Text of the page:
Monday, October 8, 2012

Walter "Big Train" Johnson

Rockville, MD         Visited March 2012

Walter Johnson is considered to be one of the greatest pitchers in the early years of Major League Baseball. Nicknamed ‘the Big Train’, Johnson remains first all time in career shutouts, second all time in total wins, and in the top ten in career strikeouts, Known for a blazing fastball and gentlemanly demeanor, he is one of five original inductees to the Baseball Hall of Fame.

Walter Perry Johnson was born in 1887 on a farm in Humbolt, Kansas. His family moved to California in 1901 where his father worked in the oil industry. Johnson discovered baseball in high school and semi-pro leagues where his power arm led to great pitching success. He was signed by the Washington Nationals/Senators at the age of 19 in 1907. He pitched his first major league game August 2, 1907 against the first place Detroit Tigers. Young Detroit star Ty Cobb described his first encounter with Johnson this way.

Big Train and Georgia Peach -
could not have been more
different as players or people
"On August 2, 1907, I encountered the most threatening sight I ever saw in the ball field. He was a rookie, and we licked our lips as we warmed up for the first game of a doubleheader in Washington. Evidently, manager Pongo Joe Cantillon of the Nats had picked a rube out of the cornfields of the deepest bushes to pitch against us... He was a tall, shambling galoot of about twenty, with arms so long they hung far out of his sleeves, and with a sidearm delivery that looked unimpressive at first glance... One of the Tigers imitated a cow mooing, and we hollered at Cantillon: 'Get the pitchfork ready, Joe-- your hayseed's on his way back to the barn.'  ...The first time I faced him, I watched him take that easy windup. And then something went past me that made me flinch. The thing just hissed with danger. We couldn't touch him... every one of us knew we'd met the most powerful arm ever turned loose in a ball park."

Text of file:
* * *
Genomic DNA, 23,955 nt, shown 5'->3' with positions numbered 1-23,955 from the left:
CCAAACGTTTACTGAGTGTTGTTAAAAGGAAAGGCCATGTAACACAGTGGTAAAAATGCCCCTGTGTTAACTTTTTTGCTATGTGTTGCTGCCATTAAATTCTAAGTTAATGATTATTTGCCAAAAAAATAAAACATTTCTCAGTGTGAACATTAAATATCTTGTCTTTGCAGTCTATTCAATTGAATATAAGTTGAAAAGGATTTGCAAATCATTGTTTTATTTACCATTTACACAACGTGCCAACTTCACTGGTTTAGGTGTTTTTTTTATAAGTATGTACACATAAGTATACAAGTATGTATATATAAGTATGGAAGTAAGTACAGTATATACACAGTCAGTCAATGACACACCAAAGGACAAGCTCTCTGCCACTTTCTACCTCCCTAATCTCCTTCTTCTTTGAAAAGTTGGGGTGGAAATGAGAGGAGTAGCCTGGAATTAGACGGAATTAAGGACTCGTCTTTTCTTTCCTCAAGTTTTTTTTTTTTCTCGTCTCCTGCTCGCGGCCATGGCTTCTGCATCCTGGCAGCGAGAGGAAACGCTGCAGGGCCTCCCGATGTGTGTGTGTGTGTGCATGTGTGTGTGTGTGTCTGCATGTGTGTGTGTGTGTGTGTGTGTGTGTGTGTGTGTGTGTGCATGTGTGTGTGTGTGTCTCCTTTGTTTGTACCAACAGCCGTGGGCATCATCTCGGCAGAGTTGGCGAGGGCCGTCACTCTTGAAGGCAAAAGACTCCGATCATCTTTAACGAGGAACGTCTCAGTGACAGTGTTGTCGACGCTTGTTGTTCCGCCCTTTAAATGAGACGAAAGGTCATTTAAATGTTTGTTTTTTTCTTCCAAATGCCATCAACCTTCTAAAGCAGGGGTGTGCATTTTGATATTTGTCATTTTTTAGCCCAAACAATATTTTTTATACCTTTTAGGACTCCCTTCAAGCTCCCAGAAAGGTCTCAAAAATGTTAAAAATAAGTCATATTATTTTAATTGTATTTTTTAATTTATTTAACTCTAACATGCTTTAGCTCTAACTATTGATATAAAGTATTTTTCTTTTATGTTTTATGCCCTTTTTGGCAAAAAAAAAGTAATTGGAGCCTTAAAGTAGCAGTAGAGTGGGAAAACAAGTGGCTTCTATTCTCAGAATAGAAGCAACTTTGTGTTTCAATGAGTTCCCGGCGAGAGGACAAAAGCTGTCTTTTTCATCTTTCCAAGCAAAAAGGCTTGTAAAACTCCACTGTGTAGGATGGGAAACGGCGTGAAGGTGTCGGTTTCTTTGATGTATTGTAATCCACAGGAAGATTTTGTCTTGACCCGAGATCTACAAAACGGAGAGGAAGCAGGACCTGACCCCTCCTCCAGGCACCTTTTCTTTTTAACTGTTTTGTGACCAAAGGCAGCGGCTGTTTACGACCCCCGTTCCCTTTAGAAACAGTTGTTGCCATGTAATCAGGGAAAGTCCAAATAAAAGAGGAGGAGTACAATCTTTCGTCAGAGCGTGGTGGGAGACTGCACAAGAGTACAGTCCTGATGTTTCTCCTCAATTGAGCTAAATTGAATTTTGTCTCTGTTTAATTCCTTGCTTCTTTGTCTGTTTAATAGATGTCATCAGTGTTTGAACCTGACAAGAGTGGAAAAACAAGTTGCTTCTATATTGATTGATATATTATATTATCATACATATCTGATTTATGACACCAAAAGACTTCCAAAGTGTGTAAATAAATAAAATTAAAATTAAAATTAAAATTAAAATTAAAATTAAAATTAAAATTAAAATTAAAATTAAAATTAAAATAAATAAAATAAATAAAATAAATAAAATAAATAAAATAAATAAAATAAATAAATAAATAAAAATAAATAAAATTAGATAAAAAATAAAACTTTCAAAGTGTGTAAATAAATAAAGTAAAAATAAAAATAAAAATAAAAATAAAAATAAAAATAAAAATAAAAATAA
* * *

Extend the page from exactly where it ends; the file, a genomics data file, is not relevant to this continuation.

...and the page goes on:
Legendary sportswriter Grantland Rice gave Johnson the nickname ‘Big Train’, referring both to his stature (a relatively large for the time 6’1 and 200 lbs) and his fastball. While there was no technology in Johnson’s era capable of tracking pitch speed, Big Train was generally thought to have the top fastball in the game for most of his career – made even more intimidating by his ‘out of nowhere’ side-armed delivery. On his straightforward approach to pitching, Johnson would simply say, "I throw as hard as I can when I think I have to throw as hard as I can."

Walter Johnson statue at National's Park in
Washington DC - depicted with his side-
armed release
Walter Johnson’s career spanned 21 years, all with Washington, ending finally in 1927. His best year was 1913, when he went an astounding 36-7 with a 1.14 ERA and eleven shutouts – perhaps the greatest single season pitching performance in major league history. While over half of his seasons were spent on teams with losing records, he did have two trips to the World Series late in his career; in 1924 and 1925 (a loss). In 1924 the Senators beat the New York Giants in seven games. Johnson didn’t pitch well in the two games he started, losing both, but came on in relief and pitched four shutout innings to win Game Seven in extra innings.

The Big Train with President Calvin Coolidge

The Big Train retired just shy of the age of forty at the end of the 1927 season. Two years later Johnson was named manager of the Senators, a position he held for four years, all with winning records. His life was visited by tragedy in 1930 when his wife died relatively early in age. After another short stint as manager of the Cleveland Indians, Walter Johnson retired from baseball in the Washington DC area. He was elected Montgomery County, Maryland commissioner and ran unsuccessfully for congress. He died at the age of 59 in December 1946.  For a nice short video montage of Walter Johnston set to some heroic music check this out.

Walter Johnson's funeral at Washington National Cathedral

Your  blogger at the entrance to
Rockville Cemetery

Walter Johnson is buried in Rockville Cemetery (aka Union Armory Cemetery) in Rockville, MD. I had the chance to visit Johnson’s grave with my friend Andrew Kalvelage when I was teaching a class at the Sovereign Grace Ministries Pastor’s College. It’s a quaint old cemetery in a residential neighborhood. There’s nothing notable about Johnson’s grave, which meant we had to wander around the cemetery for a while before we stumbled upon it.

My buddy Andrew with Walter

Its not uncommon to see baseball's left on gravestones
 in tribute to ballplayers.  I'd love to know the story of
how this one found its way to Rockville Cemetery

To get a quirky take on the Big Train check out 'Walter Johnson' by proto-punk artist Jonathan Richman; including the fitting refrain,

“All through baseball he was loved and respected. Was there bitterness in Walter Johnson? It was never detected”

Big Train's Cooperstown plaque